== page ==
Tremor Activity Monitoring in Northern Cascadia
Article first published online: 3 JUN 2011
©2008. American Geophysical Union. All Rights Reserved.
Eos, Transactions American Geophysical Union
Volume 89, Issue 42, pages 405–406, 14 October 2008
How to Cite
2008), Tremor Activity Monitoring in Northern Cascadia, Eos Trans. AGU, 89(42), 405–406, doi:10.1029/2008EO420001., , , , and (
- Issue published online: 3 JUN 2011
- Article first published online: 3 JUN 2011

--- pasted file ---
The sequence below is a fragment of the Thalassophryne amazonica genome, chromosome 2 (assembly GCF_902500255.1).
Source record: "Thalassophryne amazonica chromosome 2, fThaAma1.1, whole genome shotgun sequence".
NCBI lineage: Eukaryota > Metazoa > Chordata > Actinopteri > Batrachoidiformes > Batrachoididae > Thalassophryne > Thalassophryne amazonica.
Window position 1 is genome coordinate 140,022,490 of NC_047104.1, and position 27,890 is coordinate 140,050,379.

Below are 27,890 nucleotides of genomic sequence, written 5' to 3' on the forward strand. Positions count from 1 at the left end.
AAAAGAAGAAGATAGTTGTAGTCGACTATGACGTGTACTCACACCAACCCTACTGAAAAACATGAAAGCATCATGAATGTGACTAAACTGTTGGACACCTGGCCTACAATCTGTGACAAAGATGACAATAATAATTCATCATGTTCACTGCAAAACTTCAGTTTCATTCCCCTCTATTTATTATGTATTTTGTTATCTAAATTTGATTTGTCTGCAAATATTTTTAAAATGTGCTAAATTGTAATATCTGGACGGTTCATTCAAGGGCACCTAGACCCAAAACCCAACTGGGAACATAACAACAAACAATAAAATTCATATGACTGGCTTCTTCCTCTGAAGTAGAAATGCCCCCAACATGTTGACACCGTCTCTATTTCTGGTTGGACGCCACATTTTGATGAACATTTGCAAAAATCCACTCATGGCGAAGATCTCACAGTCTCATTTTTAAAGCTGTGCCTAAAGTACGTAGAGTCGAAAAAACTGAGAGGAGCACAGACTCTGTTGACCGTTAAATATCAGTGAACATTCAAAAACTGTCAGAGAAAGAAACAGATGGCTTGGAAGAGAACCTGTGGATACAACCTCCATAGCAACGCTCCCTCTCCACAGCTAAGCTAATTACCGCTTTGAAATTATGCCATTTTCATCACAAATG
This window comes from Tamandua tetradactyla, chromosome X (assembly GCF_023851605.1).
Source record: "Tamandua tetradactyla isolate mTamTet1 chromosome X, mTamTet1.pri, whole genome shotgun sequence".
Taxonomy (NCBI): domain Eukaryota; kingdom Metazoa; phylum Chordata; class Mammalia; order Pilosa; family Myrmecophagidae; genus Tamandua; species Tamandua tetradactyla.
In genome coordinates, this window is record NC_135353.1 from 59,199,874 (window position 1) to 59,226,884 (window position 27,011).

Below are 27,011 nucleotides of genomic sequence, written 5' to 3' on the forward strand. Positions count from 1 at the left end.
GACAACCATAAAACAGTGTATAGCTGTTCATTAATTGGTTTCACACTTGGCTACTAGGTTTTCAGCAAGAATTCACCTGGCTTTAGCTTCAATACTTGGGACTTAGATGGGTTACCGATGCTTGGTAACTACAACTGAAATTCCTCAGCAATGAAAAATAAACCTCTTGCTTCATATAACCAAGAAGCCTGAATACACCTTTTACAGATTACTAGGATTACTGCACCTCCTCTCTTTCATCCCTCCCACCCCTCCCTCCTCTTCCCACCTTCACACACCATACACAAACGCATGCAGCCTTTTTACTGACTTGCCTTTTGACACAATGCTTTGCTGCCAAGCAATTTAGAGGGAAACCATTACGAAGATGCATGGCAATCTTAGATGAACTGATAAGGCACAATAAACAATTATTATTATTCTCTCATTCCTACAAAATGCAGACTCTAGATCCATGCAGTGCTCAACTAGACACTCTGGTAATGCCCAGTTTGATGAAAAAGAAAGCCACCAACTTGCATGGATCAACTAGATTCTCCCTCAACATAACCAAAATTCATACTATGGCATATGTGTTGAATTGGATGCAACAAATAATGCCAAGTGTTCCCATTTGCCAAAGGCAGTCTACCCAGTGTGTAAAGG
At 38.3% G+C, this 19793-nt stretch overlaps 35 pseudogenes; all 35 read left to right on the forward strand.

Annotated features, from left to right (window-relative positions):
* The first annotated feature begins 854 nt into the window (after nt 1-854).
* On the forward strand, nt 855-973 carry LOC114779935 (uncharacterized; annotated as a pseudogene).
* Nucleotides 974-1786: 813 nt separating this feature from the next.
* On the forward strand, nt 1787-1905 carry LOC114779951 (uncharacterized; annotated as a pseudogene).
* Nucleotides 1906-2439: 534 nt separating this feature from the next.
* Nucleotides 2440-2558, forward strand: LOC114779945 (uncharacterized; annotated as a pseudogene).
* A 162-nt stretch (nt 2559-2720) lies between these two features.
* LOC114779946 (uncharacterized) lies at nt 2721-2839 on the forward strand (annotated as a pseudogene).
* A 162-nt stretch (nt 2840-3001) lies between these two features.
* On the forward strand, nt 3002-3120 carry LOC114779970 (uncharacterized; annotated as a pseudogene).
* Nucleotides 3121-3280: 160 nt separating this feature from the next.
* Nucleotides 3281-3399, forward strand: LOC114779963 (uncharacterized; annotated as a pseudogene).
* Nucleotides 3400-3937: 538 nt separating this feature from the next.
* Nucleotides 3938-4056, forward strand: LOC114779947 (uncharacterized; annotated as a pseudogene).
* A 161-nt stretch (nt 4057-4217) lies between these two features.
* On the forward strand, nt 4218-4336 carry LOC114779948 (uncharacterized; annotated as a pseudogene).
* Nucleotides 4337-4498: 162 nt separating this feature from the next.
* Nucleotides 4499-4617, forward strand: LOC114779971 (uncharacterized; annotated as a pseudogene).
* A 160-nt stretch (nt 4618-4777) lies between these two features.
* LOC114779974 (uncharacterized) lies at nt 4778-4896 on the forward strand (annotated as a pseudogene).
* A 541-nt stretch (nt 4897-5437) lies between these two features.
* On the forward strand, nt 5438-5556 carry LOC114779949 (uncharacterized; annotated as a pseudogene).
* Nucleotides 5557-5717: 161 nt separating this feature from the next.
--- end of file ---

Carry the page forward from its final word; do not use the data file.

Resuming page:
The Cascadia margin is characterized by a young (<8-million-year-old) subducting slab stretching from British Columbia, Canada, to northern California, marking the convergent boundary between the North America plate and the oceanic Juan de Fuca and Explorer plates (Figure 1). Geodetic measurements over the past two decades have established that the shallow portion (depth <15 kilometers) of the interface between the subducting Juan de Fuca plate and the overriding North America plate is strongly coupled. The inevitable “unlocking” process can and will generate a megathrust earthquake with a magnitude as large as 9, as confirmed by the studies of paleoearthquakes in the region. Paleoseismic and tsunami data have indicated that the last Cascadia megathrust event (magnitude ∼9) occurred in 1700 [e.g., Satake et al., 2003].